Businesses brace for change as EMR goes live


As the UK moves into the next phase of the Electricity Market Reform (EMR), Darren Lennon, head of strategic sales at npower, urges businesses to respond to the changing policy landscape to ensure they remain competitive.

The EMR is one of the biggest shake-ups in our industry since its privatisation over a decade ago, and we’re now preparing for change as policies become law. With the regime having gone live on 1 August, we’ve been hard at work to ensure that businesses understand exactly how this will affect them.

Darren LennonThe EMR has been designed to attract £100bn worth of investment, which is needed to replace the UK’s ageing energy infrastructure with a low-carbon energy mix to meet EU carbon reduction targets.

The first step in the implementation phase kicked off at the beginning of August, with the application process for both the capacity auction and first Contracts for Difference (CfD) allocation round beginning, and the Low Carbon Contracts Company (LCCCs) becoming operational. The LCCC, the government-owned CfD counterparty body, is key to managing the new CfDs, the impacts of which will be felt more immediately.

Briefly, CfDs are being introduced to provide long-term price certainty for the generation of low carbon electricity in order to increase investment in these low carbon technologies. CfD generators will continue to sell their renewable energy and other low carbon electricity into the market, but contracts will provide a top-up from the market reference price to a pre-agreed strike price, reducing the risk of price uncertainty. Allocation of the first round of CfDs begins this autumn, with the outcome due to be announced in late December 2014. For businesses, there is a cost associated with this change in policy.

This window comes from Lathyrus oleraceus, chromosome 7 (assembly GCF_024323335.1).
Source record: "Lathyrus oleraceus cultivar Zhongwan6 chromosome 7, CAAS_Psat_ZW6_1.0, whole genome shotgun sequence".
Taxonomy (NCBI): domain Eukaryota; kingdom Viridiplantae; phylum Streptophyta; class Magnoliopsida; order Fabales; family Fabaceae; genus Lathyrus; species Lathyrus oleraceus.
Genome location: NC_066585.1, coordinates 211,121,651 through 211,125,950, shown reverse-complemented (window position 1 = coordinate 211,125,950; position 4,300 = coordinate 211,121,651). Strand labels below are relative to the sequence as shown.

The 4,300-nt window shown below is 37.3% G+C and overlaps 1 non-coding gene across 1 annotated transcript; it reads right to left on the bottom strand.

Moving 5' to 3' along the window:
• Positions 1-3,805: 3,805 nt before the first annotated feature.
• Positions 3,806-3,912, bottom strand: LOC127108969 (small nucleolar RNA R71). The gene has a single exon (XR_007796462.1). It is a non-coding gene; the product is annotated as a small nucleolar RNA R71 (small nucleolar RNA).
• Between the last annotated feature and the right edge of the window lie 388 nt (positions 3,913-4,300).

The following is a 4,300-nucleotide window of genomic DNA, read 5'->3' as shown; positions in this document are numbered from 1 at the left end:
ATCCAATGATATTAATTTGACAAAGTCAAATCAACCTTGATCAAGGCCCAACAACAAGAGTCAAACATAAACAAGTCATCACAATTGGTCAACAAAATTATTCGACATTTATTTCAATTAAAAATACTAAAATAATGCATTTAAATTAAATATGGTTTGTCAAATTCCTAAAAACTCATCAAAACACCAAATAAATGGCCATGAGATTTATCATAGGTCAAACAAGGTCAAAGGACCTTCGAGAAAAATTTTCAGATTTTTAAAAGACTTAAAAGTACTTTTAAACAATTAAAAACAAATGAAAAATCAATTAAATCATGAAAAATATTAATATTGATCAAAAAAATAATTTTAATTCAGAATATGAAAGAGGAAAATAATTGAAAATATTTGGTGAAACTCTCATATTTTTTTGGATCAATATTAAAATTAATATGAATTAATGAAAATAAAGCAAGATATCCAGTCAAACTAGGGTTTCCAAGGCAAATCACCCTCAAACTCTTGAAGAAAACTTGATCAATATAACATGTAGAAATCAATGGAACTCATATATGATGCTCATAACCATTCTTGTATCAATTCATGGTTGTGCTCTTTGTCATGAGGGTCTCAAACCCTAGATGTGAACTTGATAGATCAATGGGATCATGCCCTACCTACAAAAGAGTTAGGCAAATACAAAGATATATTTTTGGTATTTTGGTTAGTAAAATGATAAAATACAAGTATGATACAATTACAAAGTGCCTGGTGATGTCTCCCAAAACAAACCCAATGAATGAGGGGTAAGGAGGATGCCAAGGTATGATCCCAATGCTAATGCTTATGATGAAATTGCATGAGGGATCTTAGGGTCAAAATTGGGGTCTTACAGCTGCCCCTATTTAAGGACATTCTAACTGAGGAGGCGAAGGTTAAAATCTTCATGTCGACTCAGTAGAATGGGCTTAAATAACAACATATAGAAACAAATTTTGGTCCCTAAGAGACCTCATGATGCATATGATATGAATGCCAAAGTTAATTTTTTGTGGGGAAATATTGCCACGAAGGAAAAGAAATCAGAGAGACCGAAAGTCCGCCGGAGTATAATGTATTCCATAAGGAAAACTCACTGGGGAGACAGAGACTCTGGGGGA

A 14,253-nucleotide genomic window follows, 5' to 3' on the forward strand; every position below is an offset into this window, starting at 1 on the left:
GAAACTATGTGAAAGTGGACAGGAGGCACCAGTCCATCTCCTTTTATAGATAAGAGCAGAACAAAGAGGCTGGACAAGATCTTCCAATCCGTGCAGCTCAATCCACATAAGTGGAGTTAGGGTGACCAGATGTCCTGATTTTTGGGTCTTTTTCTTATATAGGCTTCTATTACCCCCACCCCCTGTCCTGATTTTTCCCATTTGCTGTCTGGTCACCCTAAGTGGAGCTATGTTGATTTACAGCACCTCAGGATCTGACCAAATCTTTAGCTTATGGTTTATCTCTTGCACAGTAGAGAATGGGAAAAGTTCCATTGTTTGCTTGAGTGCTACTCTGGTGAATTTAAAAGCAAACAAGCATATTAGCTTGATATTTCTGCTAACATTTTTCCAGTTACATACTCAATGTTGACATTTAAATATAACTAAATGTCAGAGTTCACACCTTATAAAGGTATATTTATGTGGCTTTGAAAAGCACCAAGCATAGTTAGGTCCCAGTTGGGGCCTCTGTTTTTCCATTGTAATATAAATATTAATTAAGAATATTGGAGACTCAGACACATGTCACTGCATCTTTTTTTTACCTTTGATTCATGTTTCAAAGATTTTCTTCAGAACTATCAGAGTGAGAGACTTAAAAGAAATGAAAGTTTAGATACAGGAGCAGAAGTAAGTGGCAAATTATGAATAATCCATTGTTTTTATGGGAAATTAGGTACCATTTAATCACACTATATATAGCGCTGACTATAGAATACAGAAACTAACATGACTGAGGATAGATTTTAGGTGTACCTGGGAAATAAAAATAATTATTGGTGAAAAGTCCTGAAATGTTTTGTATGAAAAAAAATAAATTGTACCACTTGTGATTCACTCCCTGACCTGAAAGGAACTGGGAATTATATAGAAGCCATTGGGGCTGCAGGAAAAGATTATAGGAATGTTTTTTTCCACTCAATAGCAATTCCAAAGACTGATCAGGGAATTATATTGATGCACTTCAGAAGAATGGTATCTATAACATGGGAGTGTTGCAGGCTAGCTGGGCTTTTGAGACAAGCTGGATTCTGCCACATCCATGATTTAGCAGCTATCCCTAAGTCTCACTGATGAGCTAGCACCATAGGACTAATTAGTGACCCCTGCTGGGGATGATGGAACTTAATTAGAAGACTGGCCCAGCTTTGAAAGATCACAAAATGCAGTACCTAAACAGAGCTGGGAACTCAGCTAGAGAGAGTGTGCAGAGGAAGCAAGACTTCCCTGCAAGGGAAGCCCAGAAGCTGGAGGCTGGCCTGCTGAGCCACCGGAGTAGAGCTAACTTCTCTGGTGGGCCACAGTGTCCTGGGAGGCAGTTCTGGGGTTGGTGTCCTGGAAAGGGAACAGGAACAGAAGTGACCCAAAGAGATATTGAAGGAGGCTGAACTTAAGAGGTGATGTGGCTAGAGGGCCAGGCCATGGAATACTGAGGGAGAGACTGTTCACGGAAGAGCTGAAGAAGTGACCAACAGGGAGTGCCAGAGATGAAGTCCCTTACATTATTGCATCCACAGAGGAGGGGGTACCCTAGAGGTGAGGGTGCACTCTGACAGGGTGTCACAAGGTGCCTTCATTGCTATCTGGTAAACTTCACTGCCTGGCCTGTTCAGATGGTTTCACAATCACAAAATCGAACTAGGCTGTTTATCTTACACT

While it is difficult to quantify the exact pricing impact, we anticipate that CfD costs will begin to appear on bills from April 2015 at approximately £0.5/MWh, and this will increase on a quarterly basis to approximately £8/MWh by 2020. Volatility will be managed through a quarterly fixed rate, in order to provide some certainty for budgeting.

The time has come to stop debating the uncertainties of impending policy and to start acting on it by planning ahead. At npower, we’re urging energy managers to talk to their supplier for advice on making the most out of existing assets, as well as ensuring clearer budget certainty in the changing energy landscape. To speak to a dedicated member of the team, contact us at


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